I’ve heard and read from media members all over the country this week, even while the Baltimore Ravens lose half their team (after signing their QB to the biggest contract ever) that Ozzie Newsome has a plan. “Ozzie ALWAYS has a plan.” (Do a search on that phrase on Twitter.)
I believe Ozzie Newsome does have a plan. He’s a damn good GM with a great track record, including the current Super Bowl champions. I have faith that he knows what he’s doing.
But Bill Belichick and the Patriots make the decision to move on from Wes Welker, and it becomes a personality flaw. Belichick’s arrogant. His ego is leading the team. He thinks he’s smarter than everyone else. In addition, if you even suggest that perhaps Belichick knows what he’s doing, and point their record of success since 2001, you get the sarcastic “In Bill We Trust” usually accompanied by an eyeroll. Or there is the “Belichick toadies” comment, or reminders of Belichick’s infallibility and miscues, of which he’s had plenty, but I’d wager less than most executives around the league.
I just know that since 2001, the exact same people have been saying annually that Belichick’s arrogance is going to come back to bite him.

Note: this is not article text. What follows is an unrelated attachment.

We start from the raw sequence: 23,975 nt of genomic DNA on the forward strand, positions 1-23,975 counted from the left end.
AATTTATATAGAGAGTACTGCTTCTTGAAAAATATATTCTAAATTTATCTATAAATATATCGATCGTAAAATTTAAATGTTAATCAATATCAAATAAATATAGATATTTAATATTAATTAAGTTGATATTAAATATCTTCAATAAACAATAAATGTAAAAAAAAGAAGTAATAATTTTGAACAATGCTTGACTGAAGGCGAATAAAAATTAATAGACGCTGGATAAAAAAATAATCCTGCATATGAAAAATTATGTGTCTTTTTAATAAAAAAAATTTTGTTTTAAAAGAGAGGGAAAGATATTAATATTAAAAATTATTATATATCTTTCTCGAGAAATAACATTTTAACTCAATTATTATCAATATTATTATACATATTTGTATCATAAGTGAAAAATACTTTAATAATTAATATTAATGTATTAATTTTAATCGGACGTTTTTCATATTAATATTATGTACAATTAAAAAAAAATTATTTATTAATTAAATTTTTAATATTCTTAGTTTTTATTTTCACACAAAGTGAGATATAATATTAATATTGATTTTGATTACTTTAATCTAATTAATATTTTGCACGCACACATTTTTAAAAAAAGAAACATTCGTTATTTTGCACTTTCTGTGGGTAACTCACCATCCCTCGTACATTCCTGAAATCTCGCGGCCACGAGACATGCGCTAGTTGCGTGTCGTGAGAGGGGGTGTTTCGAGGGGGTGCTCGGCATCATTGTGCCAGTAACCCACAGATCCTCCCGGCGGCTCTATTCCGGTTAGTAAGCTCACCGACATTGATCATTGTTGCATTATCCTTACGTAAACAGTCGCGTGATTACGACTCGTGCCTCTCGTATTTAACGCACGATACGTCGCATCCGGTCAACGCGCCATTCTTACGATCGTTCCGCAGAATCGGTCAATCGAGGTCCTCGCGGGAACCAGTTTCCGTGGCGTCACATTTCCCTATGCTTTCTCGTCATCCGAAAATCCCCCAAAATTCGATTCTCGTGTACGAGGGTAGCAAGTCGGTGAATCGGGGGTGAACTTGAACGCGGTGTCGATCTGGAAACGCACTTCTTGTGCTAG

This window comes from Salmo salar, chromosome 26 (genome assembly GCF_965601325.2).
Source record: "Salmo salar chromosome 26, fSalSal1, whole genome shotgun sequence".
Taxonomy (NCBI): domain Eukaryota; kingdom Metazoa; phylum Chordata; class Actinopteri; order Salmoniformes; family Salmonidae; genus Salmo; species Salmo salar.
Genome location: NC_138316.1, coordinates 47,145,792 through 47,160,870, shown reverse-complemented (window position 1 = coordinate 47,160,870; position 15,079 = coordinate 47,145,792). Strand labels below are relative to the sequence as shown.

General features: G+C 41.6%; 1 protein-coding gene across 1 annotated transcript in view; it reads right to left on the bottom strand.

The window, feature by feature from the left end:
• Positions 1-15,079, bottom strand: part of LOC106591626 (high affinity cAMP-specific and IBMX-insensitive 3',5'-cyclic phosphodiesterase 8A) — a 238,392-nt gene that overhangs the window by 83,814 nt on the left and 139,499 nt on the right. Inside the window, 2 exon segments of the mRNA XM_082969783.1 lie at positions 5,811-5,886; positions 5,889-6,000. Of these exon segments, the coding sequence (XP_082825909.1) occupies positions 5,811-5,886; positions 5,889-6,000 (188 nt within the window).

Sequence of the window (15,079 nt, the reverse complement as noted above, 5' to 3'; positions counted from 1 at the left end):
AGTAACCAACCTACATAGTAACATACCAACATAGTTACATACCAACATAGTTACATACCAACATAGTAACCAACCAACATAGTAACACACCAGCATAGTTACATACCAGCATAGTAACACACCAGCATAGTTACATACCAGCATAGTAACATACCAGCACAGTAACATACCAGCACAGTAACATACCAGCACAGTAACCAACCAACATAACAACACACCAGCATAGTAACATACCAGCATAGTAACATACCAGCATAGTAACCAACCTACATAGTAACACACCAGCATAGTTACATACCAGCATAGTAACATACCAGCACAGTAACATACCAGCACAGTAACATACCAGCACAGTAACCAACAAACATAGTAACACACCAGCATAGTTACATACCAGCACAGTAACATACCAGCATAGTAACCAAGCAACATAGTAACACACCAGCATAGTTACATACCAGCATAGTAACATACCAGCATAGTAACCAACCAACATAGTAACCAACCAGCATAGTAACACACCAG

The Patriots have a record of letting guys go before they start their sharp decline. I fully expect Wes Welker to have a terrific year in Denver, and I’ll even enjoy watching catch passes from Peyton Manning – except of course when the Broncos are playing the Patriots. He’ll be great this year. I have no doubt. But next year? Who knows?
Like death and taxes, you know you can count on Ron Borges to lend his fair and balanced opinion to the matter. Ron brings up the following names to bolster his case that the Patriots cheap out on players:
Ty Law, Asante Samuel, Willie McGinest, Ty Warren, David Givens, David Patten, Damien Woody, Adam Vinatieri and BenJarvus Green-Ellis.
OK. So where were they so glaringly wrong there? Vinatieri maybe? He’s a kicker. Asante Samuel played OK, but was he worth the contract he got from the Eagles? Woody had a couple OK years. Green-Ellis was replaced by the more talented Stevan Ridley.